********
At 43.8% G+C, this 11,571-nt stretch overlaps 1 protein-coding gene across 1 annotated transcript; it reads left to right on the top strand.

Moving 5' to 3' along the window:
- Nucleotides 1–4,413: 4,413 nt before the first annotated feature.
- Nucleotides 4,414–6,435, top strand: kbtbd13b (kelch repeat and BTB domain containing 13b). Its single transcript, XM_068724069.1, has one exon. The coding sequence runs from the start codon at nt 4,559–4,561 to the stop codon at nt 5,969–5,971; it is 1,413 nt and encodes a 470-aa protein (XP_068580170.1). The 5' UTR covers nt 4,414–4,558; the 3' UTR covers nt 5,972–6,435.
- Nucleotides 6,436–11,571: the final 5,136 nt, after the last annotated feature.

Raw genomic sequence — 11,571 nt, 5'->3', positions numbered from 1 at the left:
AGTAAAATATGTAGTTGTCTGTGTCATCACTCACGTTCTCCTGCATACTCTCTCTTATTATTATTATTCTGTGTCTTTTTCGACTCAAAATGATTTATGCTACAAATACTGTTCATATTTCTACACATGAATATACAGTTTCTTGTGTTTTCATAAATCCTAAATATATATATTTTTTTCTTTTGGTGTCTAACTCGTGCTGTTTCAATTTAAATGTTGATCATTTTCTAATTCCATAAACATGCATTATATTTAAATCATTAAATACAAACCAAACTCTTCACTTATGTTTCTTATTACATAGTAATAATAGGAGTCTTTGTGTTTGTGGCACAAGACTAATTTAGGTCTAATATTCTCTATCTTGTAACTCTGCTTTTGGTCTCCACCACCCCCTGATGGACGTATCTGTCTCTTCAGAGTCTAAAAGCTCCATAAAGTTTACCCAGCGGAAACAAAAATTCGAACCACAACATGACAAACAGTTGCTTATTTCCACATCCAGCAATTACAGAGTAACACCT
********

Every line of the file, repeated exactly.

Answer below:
At 43.8% G+C, this 11,571-nt stretch overlaps 1 protein-coding gene across 1 annotated transcript; it reads left to right on the top strand.

Moving 5' to 3' along the window:
- Nucleotides 1–4,413: 4,413 nt before the first annotated feature.
- Nucleotides 4,414–6,435, top strand: kbtbd13b (kelch repeat and BTB domain containing 13b). Its single transcript, XM_068724069.1, has one exon. The coding sequence runs from the start codon at nt 4,559–4,561 to the stop codon at nt 5,969–5,971; it is 1,413 nt and encodes a 470-aa protein (XP_068580170.1). The 5' UTR covers nt 4,414–4,558; the 3' UTR covers nt 5,972–6,435.
- Nucleotides 6,436–11,571: the final 5,136 nt, after the last annotated feature.

Raw genomic sequence — 11,571 nt, 5'->3', positions numbered from 1 at the left:
AGTAAAATATGTAGTTGTCTGTGTCATCACTCACGTTCTCCTGCATACTCTCTCTTATTATTATTATTCTGTGTCTTTTTCGACTCAAAATGATTTATGCTACAAATACTGTTCATATTTCTACACATGAATATACAGTTTCTTGTGTTTTCATAAATCCTAAATATATATATTTTTTTCTTTTGGTGTCTAACTCGTGCTGTTTCAATTTAAATGTTGATCATTTTCTAATTCCATAAACATGCATTATATTTAAATCATTAAATACAAACCAAACTCTTCACTTATGTTTCTTATTACATAGTAATAATAGGAGTCTTTGTGTTTGTGGCACAAGACTAATTTAGGTCTAATATTCTCTATCTTGTAACTCTGCTTTTGGTCTCCACCACCCCCTGATGGACGTATCTGTCTCTTCAGAGTCTAAAAGCTCCATAAAGTTTACCCAGCGGAAACAAAAATTCGAACCACAACATGACAAACAGTTGCTTATTTCCACATCCAGCAATTACAGAGTAACACCT